Cruising the margins

Doing dishes aboard the Leight meant leaning over the side of the pocket cruiser and maintaining a firm grip on one’s crockery. Photo by David Buckman

There was a time when being told that some of my ideas were impractical, or just not done, proved no small incentive to do them anyway. Mostly I was just annoying, but did get on rather well with irregular behavior. Then I got it into my head that I should like to discover the New England and Canadian Maritime coast under sail.

Trouble was, I’d avoided a real job to work in marketing, and was reduced to sailing a 40-year-old, Lightning-class sloop that leaked like a White House aide. Then, while on a test cruise, I was told by a crusty commodore chap, that under no circumstances could my dodgy 19-foot cruiser be considered a proper cruising yacht. Well, that did it! Next thing you know I built a kennel of a cabin on the $400 wooden sloop, and wife, Leigh, and I set out on our idea of an epic voyage.

Turns out, we didn’t perish straight away after all. I’d spent a good part of my youth racing Lightnings, where we regularly did certifiably cretinous things, like putting spinnakers up in 25 knots of wind. Racing seemed infinitely more dangerous than pottering alongshore, but NOBODY else was coasting in anything of the sort. Could I have been the only one to see the light?

The fabulous scale and wildness of our organic adventures dawned on us. We refined the sloop’s simple systems, met weather, hid from it and were exposed to an inspiring breadth of drama. We had no idea the New England coast was possessed of such wild beauty, and that we could actually know perfect solitude and feel far from home.

The Leight proved the most tactile of cruising vessels. With her steel centerboard raised, she could be beached like a rowboat, and sailed confidently in a couple feet of water. You had to be quick, but she would stand a fair weight of breeze, if wetly, hide away in the most secure of eel ruts, or dry in the mud, which temporarily slowed her leaking.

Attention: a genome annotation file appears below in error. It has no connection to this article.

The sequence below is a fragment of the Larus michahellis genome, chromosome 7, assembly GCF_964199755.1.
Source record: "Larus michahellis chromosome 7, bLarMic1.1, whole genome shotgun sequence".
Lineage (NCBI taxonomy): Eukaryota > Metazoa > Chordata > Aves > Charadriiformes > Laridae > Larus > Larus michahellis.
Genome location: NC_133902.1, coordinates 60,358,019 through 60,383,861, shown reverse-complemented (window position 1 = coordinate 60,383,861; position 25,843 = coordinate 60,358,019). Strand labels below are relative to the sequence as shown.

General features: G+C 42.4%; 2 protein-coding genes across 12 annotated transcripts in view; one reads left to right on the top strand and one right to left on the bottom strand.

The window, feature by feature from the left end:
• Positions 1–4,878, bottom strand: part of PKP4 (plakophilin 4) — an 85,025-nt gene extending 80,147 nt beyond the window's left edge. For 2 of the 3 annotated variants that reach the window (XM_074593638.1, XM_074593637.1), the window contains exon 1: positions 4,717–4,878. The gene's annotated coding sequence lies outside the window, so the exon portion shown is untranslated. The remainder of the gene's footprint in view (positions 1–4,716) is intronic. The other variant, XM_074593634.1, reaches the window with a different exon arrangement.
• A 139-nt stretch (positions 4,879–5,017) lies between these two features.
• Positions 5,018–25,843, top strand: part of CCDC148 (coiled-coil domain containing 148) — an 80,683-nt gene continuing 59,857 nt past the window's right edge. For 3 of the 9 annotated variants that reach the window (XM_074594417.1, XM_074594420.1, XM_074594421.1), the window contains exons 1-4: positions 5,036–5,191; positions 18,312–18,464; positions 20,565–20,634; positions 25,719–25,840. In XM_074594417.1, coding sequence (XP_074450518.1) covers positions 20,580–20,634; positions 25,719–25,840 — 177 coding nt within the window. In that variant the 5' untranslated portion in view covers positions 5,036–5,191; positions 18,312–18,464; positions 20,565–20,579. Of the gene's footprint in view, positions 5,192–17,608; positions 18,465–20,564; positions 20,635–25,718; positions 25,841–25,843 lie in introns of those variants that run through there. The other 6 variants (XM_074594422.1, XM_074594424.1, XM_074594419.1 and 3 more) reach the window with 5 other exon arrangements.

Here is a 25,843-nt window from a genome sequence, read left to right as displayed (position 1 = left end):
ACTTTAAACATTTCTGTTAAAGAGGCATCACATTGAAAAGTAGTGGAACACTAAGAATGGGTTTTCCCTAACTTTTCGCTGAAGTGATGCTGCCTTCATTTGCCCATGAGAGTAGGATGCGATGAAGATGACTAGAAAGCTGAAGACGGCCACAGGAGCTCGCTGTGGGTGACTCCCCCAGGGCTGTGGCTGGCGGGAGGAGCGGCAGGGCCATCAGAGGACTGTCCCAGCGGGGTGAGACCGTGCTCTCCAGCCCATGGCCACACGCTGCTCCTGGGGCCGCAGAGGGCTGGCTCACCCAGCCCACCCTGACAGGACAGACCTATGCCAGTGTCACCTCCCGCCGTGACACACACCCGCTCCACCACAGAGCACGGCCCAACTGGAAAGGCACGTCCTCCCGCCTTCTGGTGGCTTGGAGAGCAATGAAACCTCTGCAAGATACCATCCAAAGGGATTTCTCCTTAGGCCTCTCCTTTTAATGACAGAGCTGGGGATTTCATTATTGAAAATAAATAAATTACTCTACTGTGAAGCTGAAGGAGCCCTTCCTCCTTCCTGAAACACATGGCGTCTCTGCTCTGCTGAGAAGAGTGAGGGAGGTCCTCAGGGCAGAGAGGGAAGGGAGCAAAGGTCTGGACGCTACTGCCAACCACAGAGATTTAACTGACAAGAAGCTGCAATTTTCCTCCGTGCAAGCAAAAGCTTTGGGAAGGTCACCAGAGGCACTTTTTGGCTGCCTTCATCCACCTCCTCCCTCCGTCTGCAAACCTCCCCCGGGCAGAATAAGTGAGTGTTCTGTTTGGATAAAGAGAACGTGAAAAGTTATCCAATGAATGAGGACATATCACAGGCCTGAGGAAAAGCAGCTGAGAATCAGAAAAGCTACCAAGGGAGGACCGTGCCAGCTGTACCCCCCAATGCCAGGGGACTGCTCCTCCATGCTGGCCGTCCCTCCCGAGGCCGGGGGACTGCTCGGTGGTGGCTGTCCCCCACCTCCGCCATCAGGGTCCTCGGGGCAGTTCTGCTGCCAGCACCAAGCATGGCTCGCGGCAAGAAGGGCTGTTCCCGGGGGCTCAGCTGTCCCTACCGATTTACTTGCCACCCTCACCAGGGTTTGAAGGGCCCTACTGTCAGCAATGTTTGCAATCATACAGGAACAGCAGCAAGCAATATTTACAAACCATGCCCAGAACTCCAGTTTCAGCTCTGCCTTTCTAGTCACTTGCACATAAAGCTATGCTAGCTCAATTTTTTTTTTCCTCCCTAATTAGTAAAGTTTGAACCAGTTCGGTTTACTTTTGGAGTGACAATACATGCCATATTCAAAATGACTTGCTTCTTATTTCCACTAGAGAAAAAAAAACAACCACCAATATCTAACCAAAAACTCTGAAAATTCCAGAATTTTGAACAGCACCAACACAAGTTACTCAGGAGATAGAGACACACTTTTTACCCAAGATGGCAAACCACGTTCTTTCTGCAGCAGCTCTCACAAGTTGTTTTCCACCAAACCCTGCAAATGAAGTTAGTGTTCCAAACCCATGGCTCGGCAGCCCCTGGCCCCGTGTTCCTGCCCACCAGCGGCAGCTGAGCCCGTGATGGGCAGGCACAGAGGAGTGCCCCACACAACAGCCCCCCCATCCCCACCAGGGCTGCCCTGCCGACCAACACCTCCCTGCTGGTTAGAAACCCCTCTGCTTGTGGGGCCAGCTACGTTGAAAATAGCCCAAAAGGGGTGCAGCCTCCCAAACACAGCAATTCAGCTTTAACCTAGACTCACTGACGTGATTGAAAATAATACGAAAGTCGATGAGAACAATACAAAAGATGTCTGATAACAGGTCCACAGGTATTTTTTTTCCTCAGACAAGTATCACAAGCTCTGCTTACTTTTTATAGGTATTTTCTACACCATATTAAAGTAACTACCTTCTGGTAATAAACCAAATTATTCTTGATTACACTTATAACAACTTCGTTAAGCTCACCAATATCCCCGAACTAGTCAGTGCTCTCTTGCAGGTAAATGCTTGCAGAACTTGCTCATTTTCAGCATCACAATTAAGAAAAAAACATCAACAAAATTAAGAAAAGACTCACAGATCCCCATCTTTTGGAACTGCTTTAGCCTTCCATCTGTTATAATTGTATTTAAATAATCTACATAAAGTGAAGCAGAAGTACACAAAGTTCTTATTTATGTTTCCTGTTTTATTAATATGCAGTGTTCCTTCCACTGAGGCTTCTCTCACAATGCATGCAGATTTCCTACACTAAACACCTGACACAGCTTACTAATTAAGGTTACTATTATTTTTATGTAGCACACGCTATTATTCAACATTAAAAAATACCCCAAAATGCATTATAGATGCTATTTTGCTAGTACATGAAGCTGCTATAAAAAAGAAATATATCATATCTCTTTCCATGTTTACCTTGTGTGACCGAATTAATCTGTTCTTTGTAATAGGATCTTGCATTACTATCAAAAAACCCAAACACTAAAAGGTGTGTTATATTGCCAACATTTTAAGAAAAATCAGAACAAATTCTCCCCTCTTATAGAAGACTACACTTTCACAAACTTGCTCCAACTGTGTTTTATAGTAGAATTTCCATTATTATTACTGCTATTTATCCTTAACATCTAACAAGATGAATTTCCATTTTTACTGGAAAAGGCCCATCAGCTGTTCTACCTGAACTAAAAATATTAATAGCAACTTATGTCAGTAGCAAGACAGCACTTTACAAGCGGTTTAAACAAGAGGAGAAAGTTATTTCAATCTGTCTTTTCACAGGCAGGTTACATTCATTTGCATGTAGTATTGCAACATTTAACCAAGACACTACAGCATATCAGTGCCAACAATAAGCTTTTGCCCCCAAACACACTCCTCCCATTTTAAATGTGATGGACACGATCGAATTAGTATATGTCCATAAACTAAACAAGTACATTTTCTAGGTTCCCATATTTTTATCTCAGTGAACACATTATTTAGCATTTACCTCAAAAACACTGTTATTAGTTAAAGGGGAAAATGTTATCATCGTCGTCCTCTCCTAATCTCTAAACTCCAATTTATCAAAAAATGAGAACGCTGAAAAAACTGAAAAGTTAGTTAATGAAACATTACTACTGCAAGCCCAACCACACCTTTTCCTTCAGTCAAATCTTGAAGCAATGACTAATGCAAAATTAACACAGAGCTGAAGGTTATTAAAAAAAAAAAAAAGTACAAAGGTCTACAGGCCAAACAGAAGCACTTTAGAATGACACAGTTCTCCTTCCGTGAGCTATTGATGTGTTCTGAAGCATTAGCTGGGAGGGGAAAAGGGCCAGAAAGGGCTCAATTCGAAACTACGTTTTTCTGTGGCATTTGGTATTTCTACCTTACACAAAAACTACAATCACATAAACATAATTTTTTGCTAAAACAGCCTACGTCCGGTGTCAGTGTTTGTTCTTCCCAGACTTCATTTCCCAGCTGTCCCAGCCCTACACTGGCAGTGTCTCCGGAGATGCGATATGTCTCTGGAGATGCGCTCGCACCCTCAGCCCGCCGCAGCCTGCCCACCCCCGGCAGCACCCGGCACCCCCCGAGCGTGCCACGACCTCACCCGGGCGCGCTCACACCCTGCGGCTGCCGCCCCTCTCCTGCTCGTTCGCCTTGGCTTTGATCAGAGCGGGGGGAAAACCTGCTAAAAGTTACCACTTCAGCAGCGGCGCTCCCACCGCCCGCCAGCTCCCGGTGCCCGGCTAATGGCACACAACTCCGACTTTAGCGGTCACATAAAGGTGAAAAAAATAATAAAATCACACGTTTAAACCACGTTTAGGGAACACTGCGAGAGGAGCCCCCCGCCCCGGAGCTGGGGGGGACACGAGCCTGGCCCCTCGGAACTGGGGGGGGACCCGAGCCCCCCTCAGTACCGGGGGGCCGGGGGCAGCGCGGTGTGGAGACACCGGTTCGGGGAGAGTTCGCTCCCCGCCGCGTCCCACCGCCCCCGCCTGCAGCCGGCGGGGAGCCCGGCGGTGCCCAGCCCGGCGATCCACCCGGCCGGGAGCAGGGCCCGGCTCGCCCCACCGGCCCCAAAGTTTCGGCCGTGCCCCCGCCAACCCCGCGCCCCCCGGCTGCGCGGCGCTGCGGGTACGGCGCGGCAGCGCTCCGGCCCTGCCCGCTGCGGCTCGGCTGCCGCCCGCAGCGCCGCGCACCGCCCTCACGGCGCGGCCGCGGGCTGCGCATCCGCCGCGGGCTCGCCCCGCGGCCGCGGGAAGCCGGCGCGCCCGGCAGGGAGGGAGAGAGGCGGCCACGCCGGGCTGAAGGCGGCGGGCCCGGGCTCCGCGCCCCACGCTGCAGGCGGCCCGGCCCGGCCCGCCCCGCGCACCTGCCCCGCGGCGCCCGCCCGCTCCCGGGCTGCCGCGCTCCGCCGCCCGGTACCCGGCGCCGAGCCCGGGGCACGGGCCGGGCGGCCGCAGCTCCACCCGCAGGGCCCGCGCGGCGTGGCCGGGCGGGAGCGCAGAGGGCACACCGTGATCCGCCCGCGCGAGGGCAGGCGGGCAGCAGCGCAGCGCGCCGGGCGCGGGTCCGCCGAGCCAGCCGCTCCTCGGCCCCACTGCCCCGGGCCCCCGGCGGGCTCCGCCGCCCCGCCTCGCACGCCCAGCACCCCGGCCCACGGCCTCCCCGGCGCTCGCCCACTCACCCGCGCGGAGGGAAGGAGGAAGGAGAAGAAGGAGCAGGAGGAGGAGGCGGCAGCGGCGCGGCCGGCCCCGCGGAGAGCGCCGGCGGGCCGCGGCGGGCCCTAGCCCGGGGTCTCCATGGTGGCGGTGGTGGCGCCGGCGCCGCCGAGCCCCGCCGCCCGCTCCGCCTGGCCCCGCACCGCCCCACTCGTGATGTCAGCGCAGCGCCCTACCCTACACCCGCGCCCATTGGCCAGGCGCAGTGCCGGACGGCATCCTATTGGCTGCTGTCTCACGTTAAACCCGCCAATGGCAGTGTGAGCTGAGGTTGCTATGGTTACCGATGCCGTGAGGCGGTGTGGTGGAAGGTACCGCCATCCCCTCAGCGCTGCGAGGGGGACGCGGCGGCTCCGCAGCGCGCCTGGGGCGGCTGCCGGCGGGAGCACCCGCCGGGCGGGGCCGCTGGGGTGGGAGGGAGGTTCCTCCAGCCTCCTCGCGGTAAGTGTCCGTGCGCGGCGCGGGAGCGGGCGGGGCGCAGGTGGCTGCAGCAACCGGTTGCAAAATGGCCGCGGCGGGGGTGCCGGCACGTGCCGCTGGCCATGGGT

Winter Harbor on Maine’s Vinalhaven Island was one of our favorite haunts, for it was a gunkholer’s delight, with its myriad of quiet backwaters all but unknown to the world. Narrow, arthritic fingers of watery guts twisted and turned under close quarters of granite and greenery, where we anchored in tiny mud holes, sometimes with but 20 feet of rode in knee-deep depths.

It was the quiet of such places that struck us, but it wasn’t quiet at all. There was always the wind, and cursing crows making their busy affairs known, while an indignant osprey protested our intrusion as a matter of form, as it went about hunting and gathering.

When the weather went south and ghostly rivers of fog flooded the coast, we’d settle in for a few days, sheltering in perfect peace, wind combing the trembling treetops, while Leigh and I read, drank wine, took naps, talked, listened to AM radio, drank more wine and did nothing. Nothing at all, but be, which was a rare treat. Rain only made our snug quarters all the more civil, and if we weren’t eating, we were talking about it. There’s an innocence and intimacy to places on the margins that is a rare and provocative thing.

David Buckman, who is still mildly annoying, has cruised from the Chesapeake to Newfoundland, and sails out of Round Pond, Maine, in a 26-foot Folkboat.

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